The point of a press day is simple - to see people, to press flesh, and of course to flick through the frocks you saw mere weeks ago on the catwalk. The Milanese are quite canny: they've transformed the press day into a 're-see', meaning you flick through those garments hours rather than weeks after the shows. Here in London, we're a little slower - but the trickle of spring/summer 2012 press days has now become a flood. Topshop was a highlight of homegrown talent, as befits a major supporter of emerging designers for nigh-on a decade. For next season, alongside the label's own high-end Unique range (all Liz Taylor-tribute sweatshirts and gold-printed Cleopatra-inspired sportswear), they gave a sneak preview of Mary Katrantzou's stellar offering by way of a super-structured, mega-print mini-dress, one of Katrantzou's greatest hits reinterpreted at a Topshop price-point. Those trademark graphics will be splashed across a full range of garms come February, just in time for London Fashion Week.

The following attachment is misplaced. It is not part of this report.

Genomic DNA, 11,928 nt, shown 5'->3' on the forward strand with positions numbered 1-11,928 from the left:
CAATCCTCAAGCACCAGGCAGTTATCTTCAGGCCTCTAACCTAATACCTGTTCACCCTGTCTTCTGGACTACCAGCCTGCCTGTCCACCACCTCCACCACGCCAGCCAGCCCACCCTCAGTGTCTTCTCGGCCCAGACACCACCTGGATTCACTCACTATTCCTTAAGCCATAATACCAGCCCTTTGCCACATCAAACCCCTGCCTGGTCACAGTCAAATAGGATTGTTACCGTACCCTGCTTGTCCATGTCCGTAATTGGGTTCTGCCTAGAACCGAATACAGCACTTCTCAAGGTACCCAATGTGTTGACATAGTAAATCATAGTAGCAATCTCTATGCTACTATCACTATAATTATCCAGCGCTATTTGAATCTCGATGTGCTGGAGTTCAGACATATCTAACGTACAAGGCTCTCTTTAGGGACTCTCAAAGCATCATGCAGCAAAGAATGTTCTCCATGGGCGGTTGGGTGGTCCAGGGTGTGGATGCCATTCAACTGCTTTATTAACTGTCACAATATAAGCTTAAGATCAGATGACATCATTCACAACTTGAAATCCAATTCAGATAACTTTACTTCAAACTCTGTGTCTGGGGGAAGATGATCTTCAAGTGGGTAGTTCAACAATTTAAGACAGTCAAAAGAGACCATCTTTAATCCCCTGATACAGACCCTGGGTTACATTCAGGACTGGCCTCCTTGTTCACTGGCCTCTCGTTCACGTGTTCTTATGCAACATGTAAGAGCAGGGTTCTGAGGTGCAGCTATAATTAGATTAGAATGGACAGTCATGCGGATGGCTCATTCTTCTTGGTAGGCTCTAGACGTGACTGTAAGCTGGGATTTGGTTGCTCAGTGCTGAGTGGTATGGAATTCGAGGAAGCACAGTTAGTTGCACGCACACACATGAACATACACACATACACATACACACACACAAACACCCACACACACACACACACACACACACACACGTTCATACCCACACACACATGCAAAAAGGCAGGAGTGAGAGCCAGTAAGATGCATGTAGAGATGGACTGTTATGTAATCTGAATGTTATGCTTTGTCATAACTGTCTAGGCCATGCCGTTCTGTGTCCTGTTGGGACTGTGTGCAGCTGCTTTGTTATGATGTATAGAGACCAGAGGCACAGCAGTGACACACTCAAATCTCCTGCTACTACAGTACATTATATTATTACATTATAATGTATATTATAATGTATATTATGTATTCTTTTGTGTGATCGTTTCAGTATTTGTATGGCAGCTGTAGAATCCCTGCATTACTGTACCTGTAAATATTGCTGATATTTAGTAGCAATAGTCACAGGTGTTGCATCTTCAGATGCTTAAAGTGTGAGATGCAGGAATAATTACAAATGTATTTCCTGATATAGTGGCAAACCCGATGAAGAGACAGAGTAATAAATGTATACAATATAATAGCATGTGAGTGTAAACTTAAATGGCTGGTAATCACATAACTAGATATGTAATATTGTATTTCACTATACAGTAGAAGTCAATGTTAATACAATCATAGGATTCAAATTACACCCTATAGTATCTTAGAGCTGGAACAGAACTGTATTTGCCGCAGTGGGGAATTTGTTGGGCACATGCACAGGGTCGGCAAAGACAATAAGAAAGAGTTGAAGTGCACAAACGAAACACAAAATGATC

London fashion is all about devotion to new names - there were plenty in play at Ella Dror PR, itself a new operation set up to champion the freshest labels London has to offer. Dror is carving a niche as a champion of London's avant garde, with the Gaga-worthy antics of Studio XO (dresses literally made of smoke and mirrors) rubbing shoulders with head-to-toe moulded leather by Void Of Course. When I say head to toe, I mean it - there was a white nappa death-mask that looked like a cross between Tutankhamun and Leatherface. Fred Butler's gravity-defying multicoloured headpieces were slightly less sinister, as were Craig Lawrence's sandy-shaded seaside knits.
Louis Vuitton can't be seen as anything but a flipside to these new names - after all, LV defines the term megabrand. Marc Jacobs celebrated the ever-turning carousel of the fashion system in a merry-go-round of product to close the Paris show season - here we got a chance to see the pastel crocodile and intricately worked surfaces of sugary-sweet little organza dresses at closer quarters. Of course, the bags demanded more than a second glance, with the LV insignia worked in chenille, bead embroidery, or a tracery of stitches on transparent voile.